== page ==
Original equipment manufacturers (OEMs) are no strangers to boom or bust sales cycles. Traditionally, they’re either ramping up production to meet demand or seeking ways to slash costs when sales are down.
But Industry 4.0, or the Industrial Internet of Things (IIoT), is enabling new sales models that generate more consistent revenue streams for OEMs. There are considerable benefits for forward-thinking manufacturers that transition from selling a product to offering, “machines as a service.” Rather than relying on a one-time sale, they’re charging customers based on machine use and service.
Machines as a service is revolutionizing the way OEMs design, sell and service products. It’s a win-win for OEMs and their customers, as both partners benefit from increased predictability.
Selling uptime as a differentiator
It’s a business model that’s becoming more prominent across a wide range of industrial products, including Rolls-Royce’s aircraft and marine engines. The U.K. company is an example of a manufacturer that’s leveraged IoT to turn a high-value asset into a continuous source of revenue.
Rolls-Royce offers “power-by-the-hour” service agreements that allow customers to pay a fixed rate per hour of operation rather than purchasing the engine outright. The company assumes responsibility for ongoing maintenance and provides predictive maintenance services based on insights from their IoT-enabled engines that wirelessly send machine data to four Rolls-Royce centers for monitoring.
Now compare that service model to the more common fail-and-fix approaches in which OEMs sell the equipment outright and only provide service when a machine breaks down. OEMs that adopt machines as a service differentiate themselves from competitors by guaranteeing 100% uptime and only charging for actual usage.
The benefits to performing an ongoing service are staggering. OEMs form tighter relationships with their buyers, customer satisfaction and loyalty increases, and the OEM has an ongoing stream of income, which is especially critical during down business cycles.
How Industry 4.0 enables new service models
Industry 4.0 software provides analytical tools that help OEMs understand the mechanical factors and environmental conditions that lead to machine failures. Whether it’s vibration, temperature, pressure or other performance indicators, OEMs can use this software to analyze the machine data gathered from their IIoT-enabled machines to perform predictive maintenance.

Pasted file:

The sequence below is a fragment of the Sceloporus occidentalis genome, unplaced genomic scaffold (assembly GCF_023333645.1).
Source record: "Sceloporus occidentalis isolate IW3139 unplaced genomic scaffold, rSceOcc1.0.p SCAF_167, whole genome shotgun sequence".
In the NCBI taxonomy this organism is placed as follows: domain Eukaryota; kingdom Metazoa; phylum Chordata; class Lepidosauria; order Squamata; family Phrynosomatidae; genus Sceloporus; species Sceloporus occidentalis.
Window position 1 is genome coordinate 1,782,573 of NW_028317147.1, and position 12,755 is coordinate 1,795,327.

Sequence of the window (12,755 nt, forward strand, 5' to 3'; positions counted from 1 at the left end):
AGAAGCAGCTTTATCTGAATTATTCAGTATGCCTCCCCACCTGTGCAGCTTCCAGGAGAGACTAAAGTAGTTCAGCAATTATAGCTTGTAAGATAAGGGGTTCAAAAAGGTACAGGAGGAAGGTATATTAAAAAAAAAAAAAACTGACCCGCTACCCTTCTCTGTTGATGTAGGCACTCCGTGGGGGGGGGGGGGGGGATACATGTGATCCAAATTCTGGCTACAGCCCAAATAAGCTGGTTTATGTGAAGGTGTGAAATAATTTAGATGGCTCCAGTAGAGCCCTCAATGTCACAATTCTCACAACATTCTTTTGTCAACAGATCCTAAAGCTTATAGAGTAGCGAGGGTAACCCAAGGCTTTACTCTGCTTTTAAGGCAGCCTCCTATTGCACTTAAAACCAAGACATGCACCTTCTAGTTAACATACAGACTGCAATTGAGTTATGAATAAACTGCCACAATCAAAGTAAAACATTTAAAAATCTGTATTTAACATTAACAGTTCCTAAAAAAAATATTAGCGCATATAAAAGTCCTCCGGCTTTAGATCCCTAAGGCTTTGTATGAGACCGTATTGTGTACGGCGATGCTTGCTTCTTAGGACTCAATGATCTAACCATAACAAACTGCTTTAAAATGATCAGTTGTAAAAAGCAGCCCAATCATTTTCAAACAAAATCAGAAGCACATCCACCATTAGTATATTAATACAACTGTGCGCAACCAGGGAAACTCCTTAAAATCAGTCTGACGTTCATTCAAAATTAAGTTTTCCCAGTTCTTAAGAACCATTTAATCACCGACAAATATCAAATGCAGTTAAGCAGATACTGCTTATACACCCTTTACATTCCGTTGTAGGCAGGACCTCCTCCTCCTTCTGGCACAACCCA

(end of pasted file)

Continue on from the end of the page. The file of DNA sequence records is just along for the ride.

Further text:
Traditional maintenance programs are typically based on machine hours or predetermined service intervals. It’s a process that’s often wasteful because the maintenance team has little visibility as to what parts of the machine actually need servicing, if any at all, resulting in wasted man-hours. Additionally, it requires companies to have more inventory for equipment repairs on hand than necessary.
Predictive analytics helps manufacturers plan for repairs, so they have parts on hand only when and where they need it. In turn, they minimize the cost of carrying excess equipment inventory and can accurately schedule repairs around customer production schedules to avoid any disruptions.
The future of IoT-enabled service models
For OEMs, machines as a service will have additional benefits beyond service agreements. By leveraging IoT technology, they will be able to analyze how customers are using their machines in the field to improve product designs.
Data from the equipment will feed directly to the product development process so OEMs can improve designs of existing products or create entirely new machines based on the information. In some cases, they may be able to use the information to customize products based on usage patterns or other factors observed in the field.
To get there, OEMs need to take more proactive steps. Many have started incorporating some form of Industry 4.0 into their marketing and sales pitches, but many companies have not integrated the technology into their products. Many early-stage IoT initiatives are not bringing truly smart, connected machines to the factory floor. In many cases, OEMs are simply installing plug-ins that offer some level of connectivity but don’t provide the analytics needed to make machines as a service a reality.
As more OEMs integrate smart technologies into their machines, they’ll have the information they need to accurately predict equipment failures. The new, service-based business models fostered by IIoT will drive ongoing revenue, enhanced customer service and future-ready products.
It’s a winning formula that secures forward-thinking OEMs the competitive advantage through differentiated products based on customer usage and improved services.
Research services provided by Jon Katz. This article was written by Willem Sundblad from Forbes and was legally licensed through the NewsCred publisher network. Please direct all licensing questions to email@example.com.